(Contributed by Pranav Rajput)
Oceans, the Earth’s large aquatic ecosystems, are home to some of the world’s most vibrant and beautiful species of fish, corals, aquatic mammals, and plants. While we appreciate the sight of azure waters that gleam in the sun, placid and expansive, we seldom ponder the threats that endanger the oceans and the life they shelter. Overfishing is one of them.
What is Overfishing?
Simply put, overfishing is catching more fish than the ocean produces. Another concern of overfishing is its unsustainability as it causes an imbalance in the ocean ecosystems by removing key predators from the food chain, such as sharks, which often get trapped in the fishing nets as by-catch. The wiping out of even one type of predator from the aquatic ecosystem has drastic effects, which will be observed in the other components of oceanic biodiversity.
Sure, the seafood looks aesthetic on the plate, but does it also harbor an aesthetic truth? Maybe, you should think about this question next time you eat a tuna sandwich or a Hilsa cooked in mustard paste. Most importantly, what we need, is to critically analyze the effects of overfishing on our marine ecosystems, economies, and the communities that earn their livelihood through fishing.
What Lurks Beneath the Surface?
There is more to overfishing than what simply meets the eye. The modern and intensive techniques employed by corporations and fisheries to get more catch cause immense damage to the sea floors, especially when clams are mined or uprooted.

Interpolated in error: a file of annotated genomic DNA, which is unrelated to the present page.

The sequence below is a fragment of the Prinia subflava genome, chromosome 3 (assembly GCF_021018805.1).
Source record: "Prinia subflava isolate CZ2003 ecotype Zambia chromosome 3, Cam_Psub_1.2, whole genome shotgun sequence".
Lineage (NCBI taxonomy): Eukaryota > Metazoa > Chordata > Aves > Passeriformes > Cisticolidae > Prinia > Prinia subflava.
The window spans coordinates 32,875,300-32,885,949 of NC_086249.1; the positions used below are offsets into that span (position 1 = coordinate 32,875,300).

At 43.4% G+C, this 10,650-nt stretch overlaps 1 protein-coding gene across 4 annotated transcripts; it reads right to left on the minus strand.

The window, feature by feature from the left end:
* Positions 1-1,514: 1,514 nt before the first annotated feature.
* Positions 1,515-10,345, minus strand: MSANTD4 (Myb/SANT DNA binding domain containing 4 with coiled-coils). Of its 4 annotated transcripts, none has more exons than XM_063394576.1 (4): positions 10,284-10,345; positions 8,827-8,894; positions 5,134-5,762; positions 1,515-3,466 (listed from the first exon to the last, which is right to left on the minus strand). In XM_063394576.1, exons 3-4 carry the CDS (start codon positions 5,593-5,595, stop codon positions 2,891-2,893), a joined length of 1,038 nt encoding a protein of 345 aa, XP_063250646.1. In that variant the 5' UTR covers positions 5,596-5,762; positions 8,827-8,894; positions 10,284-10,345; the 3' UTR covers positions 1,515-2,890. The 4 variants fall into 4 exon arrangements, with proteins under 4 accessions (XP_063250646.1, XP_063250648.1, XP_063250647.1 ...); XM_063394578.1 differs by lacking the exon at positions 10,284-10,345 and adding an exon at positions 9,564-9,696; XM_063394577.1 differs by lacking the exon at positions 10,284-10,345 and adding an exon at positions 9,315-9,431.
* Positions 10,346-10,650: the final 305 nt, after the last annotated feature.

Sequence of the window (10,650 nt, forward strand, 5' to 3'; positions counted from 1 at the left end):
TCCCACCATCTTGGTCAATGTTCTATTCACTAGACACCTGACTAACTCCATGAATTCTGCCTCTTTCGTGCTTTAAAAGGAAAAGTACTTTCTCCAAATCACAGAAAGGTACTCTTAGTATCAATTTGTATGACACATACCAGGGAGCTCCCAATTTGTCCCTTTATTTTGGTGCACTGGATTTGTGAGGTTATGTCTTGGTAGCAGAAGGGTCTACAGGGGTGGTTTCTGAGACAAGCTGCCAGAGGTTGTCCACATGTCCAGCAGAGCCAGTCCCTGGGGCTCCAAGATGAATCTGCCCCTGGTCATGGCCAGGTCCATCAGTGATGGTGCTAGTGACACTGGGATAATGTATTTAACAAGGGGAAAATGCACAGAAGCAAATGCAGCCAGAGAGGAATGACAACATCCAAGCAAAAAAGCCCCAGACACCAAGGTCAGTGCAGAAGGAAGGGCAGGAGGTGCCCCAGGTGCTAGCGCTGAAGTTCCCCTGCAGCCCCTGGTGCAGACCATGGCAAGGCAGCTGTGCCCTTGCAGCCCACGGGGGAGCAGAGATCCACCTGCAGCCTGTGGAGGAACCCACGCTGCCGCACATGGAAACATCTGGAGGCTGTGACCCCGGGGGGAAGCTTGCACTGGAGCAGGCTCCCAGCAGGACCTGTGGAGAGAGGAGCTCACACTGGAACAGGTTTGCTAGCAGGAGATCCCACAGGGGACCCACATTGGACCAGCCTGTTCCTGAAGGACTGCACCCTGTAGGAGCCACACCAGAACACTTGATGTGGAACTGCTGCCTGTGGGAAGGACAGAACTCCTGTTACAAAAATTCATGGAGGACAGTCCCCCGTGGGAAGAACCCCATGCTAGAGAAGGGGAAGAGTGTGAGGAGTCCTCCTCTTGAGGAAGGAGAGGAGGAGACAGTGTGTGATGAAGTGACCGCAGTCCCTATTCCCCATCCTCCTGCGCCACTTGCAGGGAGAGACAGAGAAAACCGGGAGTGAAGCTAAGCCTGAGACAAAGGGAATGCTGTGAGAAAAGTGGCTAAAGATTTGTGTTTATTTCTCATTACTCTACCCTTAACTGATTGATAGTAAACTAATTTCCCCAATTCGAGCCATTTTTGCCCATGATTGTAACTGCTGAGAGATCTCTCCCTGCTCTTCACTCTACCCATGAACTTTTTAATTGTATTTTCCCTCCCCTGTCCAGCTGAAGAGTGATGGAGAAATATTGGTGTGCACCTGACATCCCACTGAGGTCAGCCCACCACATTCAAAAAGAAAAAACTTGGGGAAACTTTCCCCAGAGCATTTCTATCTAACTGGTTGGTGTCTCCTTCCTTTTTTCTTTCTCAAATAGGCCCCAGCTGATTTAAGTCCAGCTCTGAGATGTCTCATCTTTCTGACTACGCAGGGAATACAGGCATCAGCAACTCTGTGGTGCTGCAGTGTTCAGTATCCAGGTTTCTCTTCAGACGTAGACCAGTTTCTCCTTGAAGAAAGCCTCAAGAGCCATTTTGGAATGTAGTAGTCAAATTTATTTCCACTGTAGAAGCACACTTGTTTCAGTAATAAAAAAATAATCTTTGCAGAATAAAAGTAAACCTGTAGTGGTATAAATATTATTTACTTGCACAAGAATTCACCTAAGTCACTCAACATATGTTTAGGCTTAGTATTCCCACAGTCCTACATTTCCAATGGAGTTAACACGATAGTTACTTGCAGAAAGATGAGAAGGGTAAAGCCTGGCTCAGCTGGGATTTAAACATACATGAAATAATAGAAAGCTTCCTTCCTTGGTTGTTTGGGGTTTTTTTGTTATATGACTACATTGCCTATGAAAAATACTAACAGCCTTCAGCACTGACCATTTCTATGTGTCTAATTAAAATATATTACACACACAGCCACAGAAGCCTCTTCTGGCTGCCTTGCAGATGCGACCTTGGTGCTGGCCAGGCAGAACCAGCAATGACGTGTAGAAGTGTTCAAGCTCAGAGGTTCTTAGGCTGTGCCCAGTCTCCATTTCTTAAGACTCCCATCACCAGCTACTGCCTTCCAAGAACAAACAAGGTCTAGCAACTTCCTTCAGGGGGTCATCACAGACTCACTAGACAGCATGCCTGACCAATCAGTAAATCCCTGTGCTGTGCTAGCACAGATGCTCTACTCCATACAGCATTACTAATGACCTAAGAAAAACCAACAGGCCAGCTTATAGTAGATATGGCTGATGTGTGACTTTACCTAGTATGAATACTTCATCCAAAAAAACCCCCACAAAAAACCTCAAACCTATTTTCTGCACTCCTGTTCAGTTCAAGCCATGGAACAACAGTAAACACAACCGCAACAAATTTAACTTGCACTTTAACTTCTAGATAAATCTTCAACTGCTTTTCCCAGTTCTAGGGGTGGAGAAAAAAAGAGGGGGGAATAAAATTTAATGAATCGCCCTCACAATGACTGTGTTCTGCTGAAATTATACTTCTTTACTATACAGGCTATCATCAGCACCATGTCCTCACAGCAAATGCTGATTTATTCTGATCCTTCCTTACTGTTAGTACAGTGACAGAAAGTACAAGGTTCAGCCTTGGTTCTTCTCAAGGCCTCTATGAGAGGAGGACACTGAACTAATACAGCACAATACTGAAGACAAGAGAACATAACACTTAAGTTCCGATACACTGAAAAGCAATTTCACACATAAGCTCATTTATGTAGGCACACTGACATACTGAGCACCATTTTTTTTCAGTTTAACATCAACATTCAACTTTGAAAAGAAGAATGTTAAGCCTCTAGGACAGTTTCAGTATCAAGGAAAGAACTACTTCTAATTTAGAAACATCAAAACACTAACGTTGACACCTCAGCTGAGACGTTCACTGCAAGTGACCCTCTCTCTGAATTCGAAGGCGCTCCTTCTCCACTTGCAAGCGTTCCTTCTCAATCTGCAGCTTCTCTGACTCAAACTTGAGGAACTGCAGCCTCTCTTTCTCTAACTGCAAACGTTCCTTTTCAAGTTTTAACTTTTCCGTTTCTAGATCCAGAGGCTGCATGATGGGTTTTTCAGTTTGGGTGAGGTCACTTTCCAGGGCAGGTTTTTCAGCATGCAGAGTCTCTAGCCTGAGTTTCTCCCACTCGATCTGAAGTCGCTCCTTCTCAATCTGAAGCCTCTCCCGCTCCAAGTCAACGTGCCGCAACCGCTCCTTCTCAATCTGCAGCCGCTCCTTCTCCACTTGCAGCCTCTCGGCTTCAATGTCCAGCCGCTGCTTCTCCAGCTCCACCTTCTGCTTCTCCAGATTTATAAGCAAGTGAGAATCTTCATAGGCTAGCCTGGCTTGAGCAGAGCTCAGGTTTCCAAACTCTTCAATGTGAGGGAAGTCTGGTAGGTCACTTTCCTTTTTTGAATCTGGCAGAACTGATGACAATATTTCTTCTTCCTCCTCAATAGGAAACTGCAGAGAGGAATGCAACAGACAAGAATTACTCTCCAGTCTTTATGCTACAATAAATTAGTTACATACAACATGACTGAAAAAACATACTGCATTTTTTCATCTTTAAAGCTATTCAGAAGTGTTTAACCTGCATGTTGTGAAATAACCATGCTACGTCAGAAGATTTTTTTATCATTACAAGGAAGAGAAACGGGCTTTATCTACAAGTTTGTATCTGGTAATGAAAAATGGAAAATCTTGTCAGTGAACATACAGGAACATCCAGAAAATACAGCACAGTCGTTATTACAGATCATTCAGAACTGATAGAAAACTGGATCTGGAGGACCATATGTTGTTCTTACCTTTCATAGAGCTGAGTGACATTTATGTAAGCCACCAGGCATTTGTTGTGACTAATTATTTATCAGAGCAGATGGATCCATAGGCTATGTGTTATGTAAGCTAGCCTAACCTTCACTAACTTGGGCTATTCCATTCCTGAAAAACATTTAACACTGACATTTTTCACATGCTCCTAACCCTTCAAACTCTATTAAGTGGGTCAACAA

Overfishing is not only harmful to the oceans, but also to communities that depend on seafood for their fulfilling their protein and other nutritional requirements. If oceans run out of fish, what will they eat?
We have been taking the adage ‘There is plenty of fish in the sea’ too seriously. Decades of overfishing have led to a serious depletion in the number of fish species such as bluefin tuna and Grand Banks cod. A rapid action to reverse this mindless depletion is the need of the hour.
The Who, When, What and How of Overfishing
The motive behind commercial fishing is important to understand the effects of overfishing and the lead-up to it. In the 1990s, the serious depletion of fish stocks devastated Canada’s Grand Banks cod fisheries, resulting in mass unemployment for more than 400 coastal communities. There are myriad questions as we break down overfishing:-
- Who is responsible for the depleting fish stocks and who is being harmed because of it?
- What are the reasons behind overfishing?
- When will we learn to tackle overfishing as a web of problems instead of a singular worry?
- How can overfishing affect terrestrial food production systems and ecosystems?
Causes of Overfishing
Poor Management of Fisheries: Overfishing is mainly caused by poor management of fisheries and the laxity of governments and regimes to enforce a limit on fishing. Moreover, corporations and leading fish meal and fish oil (FMFO) industries use unsustainable fishing techniques that do not allow fish populations to replenish. Moreover, laws and regulations that limit exploitative fishing are axioms on paper, that lead to the ineffective management of marine ecosystems.
Unsustainable and Illegal Fishing Techniques: Fishing methods tend to catch juvenile fish and bycatch that are unintentionally caught with the target catch. FMFO industries were initially buying trash catch- fish that was not edible, but now, with their expansion and advancements, bycatch is bygone. Fishermen have begun going for a larger catch to generate more income. Some of the most popular techniques are bull-trawling and the use of artificial lights.